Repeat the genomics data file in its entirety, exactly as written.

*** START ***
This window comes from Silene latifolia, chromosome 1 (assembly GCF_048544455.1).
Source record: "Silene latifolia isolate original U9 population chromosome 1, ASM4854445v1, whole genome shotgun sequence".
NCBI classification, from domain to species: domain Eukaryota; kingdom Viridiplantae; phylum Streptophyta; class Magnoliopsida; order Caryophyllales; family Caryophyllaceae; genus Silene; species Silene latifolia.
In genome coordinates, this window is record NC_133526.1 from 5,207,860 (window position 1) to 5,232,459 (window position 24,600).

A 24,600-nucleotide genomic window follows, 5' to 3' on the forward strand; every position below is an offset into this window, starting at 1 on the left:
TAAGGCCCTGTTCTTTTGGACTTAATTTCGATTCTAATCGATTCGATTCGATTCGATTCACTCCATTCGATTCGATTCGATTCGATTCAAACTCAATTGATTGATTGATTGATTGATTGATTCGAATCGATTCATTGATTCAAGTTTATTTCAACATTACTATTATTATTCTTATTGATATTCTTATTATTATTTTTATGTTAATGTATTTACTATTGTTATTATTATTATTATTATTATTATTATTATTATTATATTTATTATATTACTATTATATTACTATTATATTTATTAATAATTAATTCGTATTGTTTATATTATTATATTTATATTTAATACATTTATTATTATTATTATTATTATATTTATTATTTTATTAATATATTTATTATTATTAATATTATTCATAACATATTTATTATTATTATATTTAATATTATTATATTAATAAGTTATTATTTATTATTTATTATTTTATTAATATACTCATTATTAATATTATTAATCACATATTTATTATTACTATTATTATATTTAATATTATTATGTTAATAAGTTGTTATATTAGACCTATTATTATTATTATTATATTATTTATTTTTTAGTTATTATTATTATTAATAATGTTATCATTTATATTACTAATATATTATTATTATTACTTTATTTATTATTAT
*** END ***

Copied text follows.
This window comes from Silene latifolia, chromosome 1 (assembly GCF_048544455.1).
Source record: "Silene latifolia isolate original U9 population chromosome 1, ASM4854445v1, whole genome shotgun sequence".
NCBI classification, from domain to species: domain Eukaryota; kingdom Viridiplantae; phylum Streptophyta; class Magnoliopsida; order Caryophyllales; family Caryophyllaceae; genus Silene; species Silene latifolia.
In genome coordinates, this window is record NC_133526.1 from 5,207,860 (window position 1) to 5,232,459 (window position 24,600).

A 24,600-nucleotide genomic window follows, 5' to 3' on the forward strand; every position below is an offset into this window, starting at 1 on the left:
TAAGGCCCTGTTCTTTTGGACTTAATTTCGATTCTAATCGATTCGATTCGATTCGATTCACTCCATTCGATTCGATTCGATTCGATTCAAACTCAATTGATTGATTGATTGATTGATTGATTCGAATCGATTCATTGATTCAAGTTTATTTCAACATTACTATTATTATTCTTATTGATATTCTTATTATTATTTTTATGTTAATGTATTTACTATTGTTATTATTATTATTATTATTATTATTATTATTATTATATTTATTATATTACTATTATATTACTATTATATTTATTAATAATTAATTCGTATTGTTTATATTATTATATTTATATTTAATACATTTATTATTATTATTATTATTATATTTATTATTTTATTAATATATTTATTATTATTAATATTATTCATAACATATTTATTATTATTATATTTAATATTATTATATTAATAAGTTATTATTTATTATTTATTATTTTATTAATATACTCATTATTAATATTATTAATCACATATTTATTATTACTATTATTATATTTAATATTATTATGTTAATAAGTTGTTATATTAGACCTATTATTATTATTATTATATTATTTATTTTTTAGTTATTATTATTATTAATAATGTTATCATTTATATTACTAATATATTATTATTATTACTTTATTTATTATTAT